There has been a shortage of testing and vaccines for Monkeypox
SCOTT SIMON, HOST:
The Centers for Disease Control and Prevention confirm nearly 800 monkeypox cases in the U.S. as officials try to increase testing capacity and shipments of vaccines to help stop the spread of the virus. But those efforts aren't meeting demand. NPR health reporter Pien Huang joins us to try and round up the latest news. Pien, thanks so much for being with us.
PIEN HUANG, BYLINE: Good morning, Scott.
SIMON: And let's begin with testing. What are some of the holdups there?
HUANG: Well, a new CDC paper that was published yesterday found that in the first six weeks of the monkeypox outbreak here through the end of June, labs tested just 2,000 samples. Now, the CDC has said that their laboratory response network has been capable of running around 60,000 tests in that time, so some of the problems were on the lab end. The process was slow at first. There were staffing limitations. But some of that was also the fact that it was hard for providers to use this lab network. It took paperwork, permissions from public health authorities. And another challenge, identified by the National Council of STD Directors, is that many clinics don't have the swabs or test tubes needed to collect the samples.
SIMON: So what are authorities doing?
HUANG: Well, just this week, the CDC announced that LabCorp, which is a huge commercial laboratory - they're now offering monkeypox tests. It's the first of five commercial labs that are expected to come online. And by the end of the month, LabCorp says they'll be capable of running 10,000 tests a week, which would double the existing capacity. It's a lot easier for doctors to use. They won't need permission from the Health Department to order those tests. And now that this is an option, experts say that there might be a big jump in case numbers coming up, which will actually reflected a truer picture of what's going on.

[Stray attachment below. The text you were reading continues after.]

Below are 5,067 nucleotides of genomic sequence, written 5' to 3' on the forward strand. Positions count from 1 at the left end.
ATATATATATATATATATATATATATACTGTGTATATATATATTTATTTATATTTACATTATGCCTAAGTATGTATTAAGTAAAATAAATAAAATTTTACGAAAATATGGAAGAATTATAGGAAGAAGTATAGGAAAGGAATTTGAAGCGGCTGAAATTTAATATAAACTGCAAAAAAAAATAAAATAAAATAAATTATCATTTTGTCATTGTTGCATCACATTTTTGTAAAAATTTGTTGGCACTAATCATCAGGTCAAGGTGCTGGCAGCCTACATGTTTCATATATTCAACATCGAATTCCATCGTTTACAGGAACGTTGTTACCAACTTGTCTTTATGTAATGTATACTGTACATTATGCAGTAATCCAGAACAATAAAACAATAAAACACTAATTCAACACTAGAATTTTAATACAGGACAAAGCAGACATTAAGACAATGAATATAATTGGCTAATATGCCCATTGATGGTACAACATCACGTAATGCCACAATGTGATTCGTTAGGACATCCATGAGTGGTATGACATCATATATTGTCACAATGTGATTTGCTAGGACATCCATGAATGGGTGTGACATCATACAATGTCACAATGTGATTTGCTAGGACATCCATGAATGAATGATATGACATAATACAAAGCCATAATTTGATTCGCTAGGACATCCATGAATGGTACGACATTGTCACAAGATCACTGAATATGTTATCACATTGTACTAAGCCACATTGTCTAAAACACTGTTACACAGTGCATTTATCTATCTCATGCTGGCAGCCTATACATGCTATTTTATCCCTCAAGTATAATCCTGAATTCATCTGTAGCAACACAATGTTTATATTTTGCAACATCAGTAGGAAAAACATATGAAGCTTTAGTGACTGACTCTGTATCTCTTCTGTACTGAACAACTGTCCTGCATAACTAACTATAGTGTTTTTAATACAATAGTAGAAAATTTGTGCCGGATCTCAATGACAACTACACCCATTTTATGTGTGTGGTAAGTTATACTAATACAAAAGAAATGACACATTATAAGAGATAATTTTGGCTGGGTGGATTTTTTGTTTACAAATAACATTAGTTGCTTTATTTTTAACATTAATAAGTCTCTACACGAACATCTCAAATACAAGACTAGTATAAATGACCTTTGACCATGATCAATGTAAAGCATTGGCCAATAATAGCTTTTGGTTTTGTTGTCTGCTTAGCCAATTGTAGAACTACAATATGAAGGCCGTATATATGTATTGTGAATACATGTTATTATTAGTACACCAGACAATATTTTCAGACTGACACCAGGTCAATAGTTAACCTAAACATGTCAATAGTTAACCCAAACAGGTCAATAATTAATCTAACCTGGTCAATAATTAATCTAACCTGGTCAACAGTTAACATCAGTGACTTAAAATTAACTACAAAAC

SIMON: And how is the administration effort to send out vaccines to local health jurisdictions going?
HUANG: Well, there, again, the demand is high, but the supplies are limited. So far, they've sent out around 40,000 doses to health departments. And these are being mainly offered to the gay and bisexual male community, where the virus appears to be spreading through intimate contact. It's also being offered to health workers and others who may have been exposed. I spoke with Patrick Ashley with the Washington D.C. Health Department. They've been offering vaccine appointments online.
PATRICK ASHLEY: We've been able to offer almost a little over a thousand appointments so far. Each time that we're able to offer appointments, they sell out in a matter of minutes.
HUANG: I visited one of D.C.'s monkeypox vaccination sites this week, and a man named Geoff was relieved to get the shot.
GEOFF: Because I didn't really know enough about it, like, there wasn't so much I felt I could do to prevent it, besides just, like, kind of trying to avoid the most crowded places.
HUANG: Now, nationally, the government is allocating vaccine based on the number of cases. So D.C. has around 60 so far, and since the population is small, it actually has the highest monkeypox case rate per capita. By sheer numbers, California and New York have gotten the most vaccines, and states like Idaho and Arkansas, which just found their first cases this week, haven't gotten any.
SIMON: Are more vaccines on the way?
HUANG: Yes. The government announced that more vaccines are being allocated next week. That'll bring the total available nationwide to 200,000. But advocates say that's just not enough. Joseph Osmundson is a biologist and a queer advocate based in New York City.
JOSEPH OSMUNDSON: Many more people have a friend or know someone who's suffering. They're still having a hard time getting tested. Absolutely no one can access vaccine without winning a sort of online lottery, basically.
HUANG: He says that there's a disconnect between the urgency his community is feeling and the response from the feds. He says community anger is rising.
SIMON: NPR health reporter Pien Huang, thanks so much for being with us.
HUANG: You're welcome.
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